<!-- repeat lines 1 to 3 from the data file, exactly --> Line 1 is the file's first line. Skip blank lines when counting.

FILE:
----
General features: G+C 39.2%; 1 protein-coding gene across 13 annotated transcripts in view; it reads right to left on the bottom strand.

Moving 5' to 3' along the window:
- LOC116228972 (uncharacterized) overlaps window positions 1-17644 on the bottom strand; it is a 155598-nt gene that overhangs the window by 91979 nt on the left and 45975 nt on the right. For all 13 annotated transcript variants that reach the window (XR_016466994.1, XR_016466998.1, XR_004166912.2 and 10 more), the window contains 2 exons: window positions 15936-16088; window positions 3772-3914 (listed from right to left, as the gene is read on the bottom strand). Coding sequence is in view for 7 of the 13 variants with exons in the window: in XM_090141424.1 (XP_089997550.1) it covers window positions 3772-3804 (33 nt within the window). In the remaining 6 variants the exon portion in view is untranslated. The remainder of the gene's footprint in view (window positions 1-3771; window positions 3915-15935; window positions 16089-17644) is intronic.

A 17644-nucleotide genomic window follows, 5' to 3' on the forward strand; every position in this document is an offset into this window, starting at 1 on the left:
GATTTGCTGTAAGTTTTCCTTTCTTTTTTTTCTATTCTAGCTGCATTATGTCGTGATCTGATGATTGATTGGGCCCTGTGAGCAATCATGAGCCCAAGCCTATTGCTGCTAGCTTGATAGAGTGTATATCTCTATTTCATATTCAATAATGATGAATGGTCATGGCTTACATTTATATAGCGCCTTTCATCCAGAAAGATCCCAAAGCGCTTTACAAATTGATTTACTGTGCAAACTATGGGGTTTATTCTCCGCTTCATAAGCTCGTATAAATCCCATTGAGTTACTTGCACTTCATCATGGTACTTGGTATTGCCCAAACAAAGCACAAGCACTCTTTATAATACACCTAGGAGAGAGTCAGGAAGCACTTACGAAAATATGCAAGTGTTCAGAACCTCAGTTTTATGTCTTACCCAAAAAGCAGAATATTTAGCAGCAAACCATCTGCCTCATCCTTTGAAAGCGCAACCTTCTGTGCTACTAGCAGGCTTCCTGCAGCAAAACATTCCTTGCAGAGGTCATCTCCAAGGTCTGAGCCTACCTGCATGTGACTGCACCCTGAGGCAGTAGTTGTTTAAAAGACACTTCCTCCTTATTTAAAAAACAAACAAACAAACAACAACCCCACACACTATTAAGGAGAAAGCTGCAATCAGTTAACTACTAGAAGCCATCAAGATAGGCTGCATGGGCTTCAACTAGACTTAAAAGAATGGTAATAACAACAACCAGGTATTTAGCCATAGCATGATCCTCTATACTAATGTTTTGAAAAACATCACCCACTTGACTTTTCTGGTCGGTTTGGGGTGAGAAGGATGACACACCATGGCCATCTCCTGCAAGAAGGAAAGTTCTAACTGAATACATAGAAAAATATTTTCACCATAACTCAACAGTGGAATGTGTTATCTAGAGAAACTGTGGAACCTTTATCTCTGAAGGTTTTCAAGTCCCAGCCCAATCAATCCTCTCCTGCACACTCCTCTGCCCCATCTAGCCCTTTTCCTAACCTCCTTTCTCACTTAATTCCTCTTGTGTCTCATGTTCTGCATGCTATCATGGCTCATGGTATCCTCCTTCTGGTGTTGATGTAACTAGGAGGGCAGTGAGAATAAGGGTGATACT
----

General features: G+C 39.2%; 1 protein-coding gene across 13 annotated transcripts in view; it reads right to left on the bottom strand.

Moving 5' to 3' along the window:
- LOC116228972 (uncharacterized) overlaps window positions 1-17644 on the bottom strand; it is a 155598-nt gene that overhangs the window by 91979 nt on the left and 45975 nt on the right. For all 13 annotated transcript variants that reach the window (XR_016466994.1, XR_016466998.1, XR_004166912.2 and 10 more), the window contains 2 exons: window positions 15936-16088; window positions 3772-3914 (listed from right to left, as the gene is read on the bottom strand). Coding sequence is in view for 7 of the 13 variants with exons in the window: in XM_090141424.1 (XP_089997550.1) it covers window positions 3772-3804 (33 nt within the window). In the remaining 6 variants the exon portion in view is untranslated. The remainder of the gene's footprint in view (window positions 1-3771; window positions 3915-15935; window positions 16089-17644) is intronic.